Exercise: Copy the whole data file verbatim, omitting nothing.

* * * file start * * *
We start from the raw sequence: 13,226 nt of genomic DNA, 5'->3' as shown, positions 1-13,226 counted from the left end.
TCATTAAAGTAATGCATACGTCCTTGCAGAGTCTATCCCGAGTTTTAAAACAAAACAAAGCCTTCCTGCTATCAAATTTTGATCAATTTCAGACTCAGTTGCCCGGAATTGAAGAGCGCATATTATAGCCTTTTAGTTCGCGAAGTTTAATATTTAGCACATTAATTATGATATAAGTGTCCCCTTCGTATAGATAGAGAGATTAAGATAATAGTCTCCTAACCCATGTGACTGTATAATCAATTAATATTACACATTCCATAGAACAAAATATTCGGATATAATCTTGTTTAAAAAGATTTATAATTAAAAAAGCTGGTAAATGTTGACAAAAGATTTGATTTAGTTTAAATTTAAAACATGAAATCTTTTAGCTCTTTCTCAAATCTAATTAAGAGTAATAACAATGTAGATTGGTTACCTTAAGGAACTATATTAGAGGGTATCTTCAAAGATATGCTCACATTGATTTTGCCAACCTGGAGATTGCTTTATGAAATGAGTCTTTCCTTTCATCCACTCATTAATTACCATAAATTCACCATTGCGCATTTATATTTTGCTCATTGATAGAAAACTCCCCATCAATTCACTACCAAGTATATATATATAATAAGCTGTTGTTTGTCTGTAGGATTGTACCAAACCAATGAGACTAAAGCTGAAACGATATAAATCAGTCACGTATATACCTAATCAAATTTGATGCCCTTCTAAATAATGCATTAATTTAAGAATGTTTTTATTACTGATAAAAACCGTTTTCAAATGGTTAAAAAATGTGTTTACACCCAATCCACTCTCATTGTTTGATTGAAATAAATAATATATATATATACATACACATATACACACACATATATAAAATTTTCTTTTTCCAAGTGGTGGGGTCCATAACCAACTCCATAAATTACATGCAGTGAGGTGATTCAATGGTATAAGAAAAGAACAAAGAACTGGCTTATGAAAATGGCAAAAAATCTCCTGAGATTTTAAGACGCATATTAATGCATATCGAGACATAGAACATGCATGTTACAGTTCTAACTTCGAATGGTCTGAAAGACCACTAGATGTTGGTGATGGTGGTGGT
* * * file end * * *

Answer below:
We start from the raw sequence: 13,226 nt of genomic DNA, 5'->3' as shown, positions 1-13,226 counted from the left end.
TCATTAAAGTAATGCATACGTCCTTGCAGAGTCTATCCCGAGTTTTAAAACAAAACAAAGCCTTCCTGCTATCAAATTTTGATCAATTTCAGACTCAGTTGCCCGGAATTGAAGAGCGCATATTATAGCCTTTTAGTTCGCGAAGTTTAATATTTAGCACATTAATTATGATATAAGTGTCCCCTTCGTATAGATAGAGAGATTAAGATAATAGTCTCCTAACCCATGTGACTGTATAATCAATTAATATTACACATTCCATAGAACAAAATATTCGGATATAATCTTGTTTAAAAAGATTTATAATTAAAAAAGCTGGTAAATGTTGACAAAAGATTTGATTTAGTTTAAATTTAAAACATGAAATCTTTTAGCTCTTTCTCAAATCTAATTAAGAGTAATAACAATGTAGATTGGTTACCTTAAGGAACTATATTAGAGGGTATCTTCAAAGATATGCTCACATTGATTTTGCCAACCTGGAGATTGCTTTATGAAATGAGTCTTTCCTTTCATCCACTCATTAATTACCATAAATTCACCATTGCGCATTTATATTTTGCTCATTGATAGAAAACTCCCCATCAATTCACTACCAAGTATATATATATAATAAGCTGTTGTTTGTCTGTAGGATTGTACCAAACCAATGAGACTAAAGCTGAAACGATATAAATCAGTCACGTATATACCTAATCAAATTTGATGCCCTTCTAAATAATGCATTAATTTAAGAATGTTTTTATTACTGATAAAAACCGTTTTCAAATGGTTAAAAAATGTGTTTACACCCAATCCACTCTCATTGTTTGATTGAAATAAATAATATATATATATACATACACATATACACACACATATATAAAATTTTCTTTTTCCAAGTGGTGGGGTCCATAACCAACTCCATAAATTACATGCAGTGAGGTGATTCAATGGTATAAGAAAAGAACAAAGAACTGGCTTATGAAAATGGCAAAAAATCTCCTGAGATTTTAAGACGCATATTAATGCATATCGAGACATAGAACATGCATGTTACAGTTCTAACTTCGAATGGTCTGAAAGACCACTAGATGTTGGTGATGGTGGTGGT